These scenes are played with the leisure of the damned: the tension stretches out and settles in for an extended stay. This is the kind of quiet always threatening to explode. Faces are drawn, postures hunched, turmoil bubbles just below the surface. Michael Phillipi's functional set offers little cheer, and with its constantly shifting walls it's decidedly sinister and mysterious.

When the stories of revolution--of fear and exhilaration and skepticism--come pouring out in the second act, it's a relief to finally sit and listen to these people talk, whether they're rejoicing or grieving. And when we return to the two families established earlier, they too are learning to speak out. When the temporary National Salvation Front emerges and questions arise as to whether this regime is any better than the old one ("Did we have a revolution or a putsch?" someone asks), the families are torn apart by conflicting opinions on the new government.

"You begin to want blood," says one of the unnamed characters, a vampire who seems to express the very nature of revolution. "Your limbs ache, your head burns, you have to keep moving faster and faster." If the people in the mad forest that is now Bucharest feared change even as they wished for it, Churchill illustrates that they had good reason.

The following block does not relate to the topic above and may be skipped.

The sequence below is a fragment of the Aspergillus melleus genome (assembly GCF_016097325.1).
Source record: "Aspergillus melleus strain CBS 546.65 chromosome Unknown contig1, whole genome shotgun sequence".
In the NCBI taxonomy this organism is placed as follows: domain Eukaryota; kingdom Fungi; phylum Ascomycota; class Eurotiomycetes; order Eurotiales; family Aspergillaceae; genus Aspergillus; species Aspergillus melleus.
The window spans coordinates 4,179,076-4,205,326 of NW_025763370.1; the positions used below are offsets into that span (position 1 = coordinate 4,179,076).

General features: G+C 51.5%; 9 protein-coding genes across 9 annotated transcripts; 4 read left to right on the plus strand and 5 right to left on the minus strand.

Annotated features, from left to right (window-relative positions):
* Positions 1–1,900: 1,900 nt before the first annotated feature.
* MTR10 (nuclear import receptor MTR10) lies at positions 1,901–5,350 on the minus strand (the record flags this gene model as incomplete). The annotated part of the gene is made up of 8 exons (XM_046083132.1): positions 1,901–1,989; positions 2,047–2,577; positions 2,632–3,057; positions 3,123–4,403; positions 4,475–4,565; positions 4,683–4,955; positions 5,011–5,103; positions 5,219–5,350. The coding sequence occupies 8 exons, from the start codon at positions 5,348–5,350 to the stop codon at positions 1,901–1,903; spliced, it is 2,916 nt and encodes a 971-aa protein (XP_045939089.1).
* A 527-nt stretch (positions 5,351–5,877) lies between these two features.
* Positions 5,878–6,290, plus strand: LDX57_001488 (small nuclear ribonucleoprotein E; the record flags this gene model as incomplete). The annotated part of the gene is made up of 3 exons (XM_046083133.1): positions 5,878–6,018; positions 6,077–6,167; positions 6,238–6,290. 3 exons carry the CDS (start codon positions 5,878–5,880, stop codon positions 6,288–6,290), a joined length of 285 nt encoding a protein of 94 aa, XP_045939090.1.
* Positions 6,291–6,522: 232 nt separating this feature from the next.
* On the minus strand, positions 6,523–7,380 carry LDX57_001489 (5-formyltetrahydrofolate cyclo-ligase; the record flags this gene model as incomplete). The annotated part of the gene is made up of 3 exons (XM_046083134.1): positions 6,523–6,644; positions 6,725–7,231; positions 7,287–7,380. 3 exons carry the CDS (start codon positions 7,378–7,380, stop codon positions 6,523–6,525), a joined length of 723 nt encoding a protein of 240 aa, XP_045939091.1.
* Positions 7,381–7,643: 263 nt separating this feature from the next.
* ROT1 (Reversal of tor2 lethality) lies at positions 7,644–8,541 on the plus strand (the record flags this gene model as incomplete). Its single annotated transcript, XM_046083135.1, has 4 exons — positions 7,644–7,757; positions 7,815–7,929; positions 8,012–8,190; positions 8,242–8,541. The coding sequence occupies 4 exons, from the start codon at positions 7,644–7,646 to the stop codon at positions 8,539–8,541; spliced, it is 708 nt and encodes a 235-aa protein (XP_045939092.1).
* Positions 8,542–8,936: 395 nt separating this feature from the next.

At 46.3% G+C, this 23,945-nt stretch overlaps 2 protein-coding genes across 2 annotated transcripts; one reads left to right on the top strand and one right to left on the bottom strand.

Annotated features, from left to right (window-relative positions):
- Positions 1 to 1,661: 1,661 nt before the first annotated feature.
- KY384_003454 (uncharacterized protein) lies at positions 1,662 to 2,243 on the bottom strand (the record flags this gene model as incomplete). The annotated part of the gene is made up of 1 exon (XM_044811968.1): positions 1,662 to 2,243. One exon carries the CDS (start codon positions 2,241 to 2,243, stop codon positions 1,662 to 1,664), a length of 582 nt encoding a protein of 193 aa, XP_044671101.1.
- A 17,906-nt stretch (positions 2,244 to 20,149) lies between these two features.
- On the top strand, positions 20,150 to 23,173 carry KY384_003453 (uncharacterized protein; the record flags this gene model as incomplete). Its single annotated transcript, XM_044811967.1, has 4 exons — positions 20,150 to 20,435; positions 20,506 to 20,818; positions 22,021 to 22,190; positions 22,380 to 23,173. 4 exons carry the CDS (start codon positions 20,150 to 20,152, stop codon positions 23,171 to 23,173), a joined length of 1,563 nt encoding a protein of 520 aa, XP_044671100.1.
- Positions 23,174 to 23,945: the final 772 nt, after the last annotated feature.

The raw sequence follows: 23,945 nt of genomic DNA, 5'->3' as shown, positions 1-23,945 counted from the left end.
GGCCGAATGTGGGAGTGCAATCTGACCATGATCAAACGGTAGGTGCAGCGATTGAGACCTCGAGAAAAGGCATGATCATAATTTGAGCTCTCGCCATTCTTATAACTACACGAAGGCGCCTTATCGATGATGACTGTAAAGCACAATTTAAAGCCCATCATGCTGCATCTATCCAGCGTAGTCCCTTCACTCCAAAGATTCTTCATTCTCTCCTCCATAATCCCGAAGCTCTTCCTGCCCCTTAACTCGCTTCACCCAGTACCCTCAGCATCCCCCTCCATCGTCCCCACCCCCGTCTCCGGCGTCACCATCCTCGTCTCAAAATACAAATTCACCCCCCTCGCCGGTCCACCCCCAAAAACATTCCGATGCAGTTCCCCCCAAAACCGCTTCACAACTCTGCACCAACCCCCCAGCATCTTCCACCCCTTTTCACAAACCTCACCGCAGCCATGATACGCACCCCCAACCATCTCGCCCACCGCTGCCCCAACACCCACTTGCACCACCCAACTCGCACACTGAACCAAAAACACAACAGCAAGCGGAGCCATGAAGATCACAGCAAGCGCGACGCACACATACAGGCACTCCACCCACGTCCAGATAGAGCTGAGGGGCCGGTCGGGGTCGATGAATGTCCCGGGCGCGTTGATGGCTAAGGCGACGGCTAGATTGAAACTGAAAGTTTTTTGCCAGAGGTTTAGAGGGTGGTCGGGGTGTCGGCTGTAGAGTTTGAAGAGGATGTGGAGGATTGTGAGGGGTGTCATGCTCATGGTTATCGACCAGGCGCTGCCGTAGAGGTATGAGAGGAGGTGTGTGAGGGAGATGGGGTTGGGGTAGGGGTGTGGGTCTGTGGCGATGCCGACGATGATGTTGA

It's always seemed to me nearly impossible for an American theater company to fully realize a play about the sort of desperate political oppression found in other countries. How could even the most talented group understand--emotionally, mind you--a sort of oppression that's simply not found day to day in the American experience?

Remains Theatre has proved me wrong. Or maybe I'm right, and they've achieved the nearly impossible.

DIARY OF A MADMAN

Writer's Theatre-Chicago
at Cafe Voltaire

A civil servant in czarist Russia, Nikolay Gogol's all-too-human madman escapes his drab existence by indulging in wild flights of fantasy, most of them revolving around his director's beautiful daughter. When he's forced to abandon the Illusion that someday she'll return his affections, his fantasies become darker and more serious, dissolving finally into paranoia and delusions of grandeur that threaten to consume him and his gray, ordered life.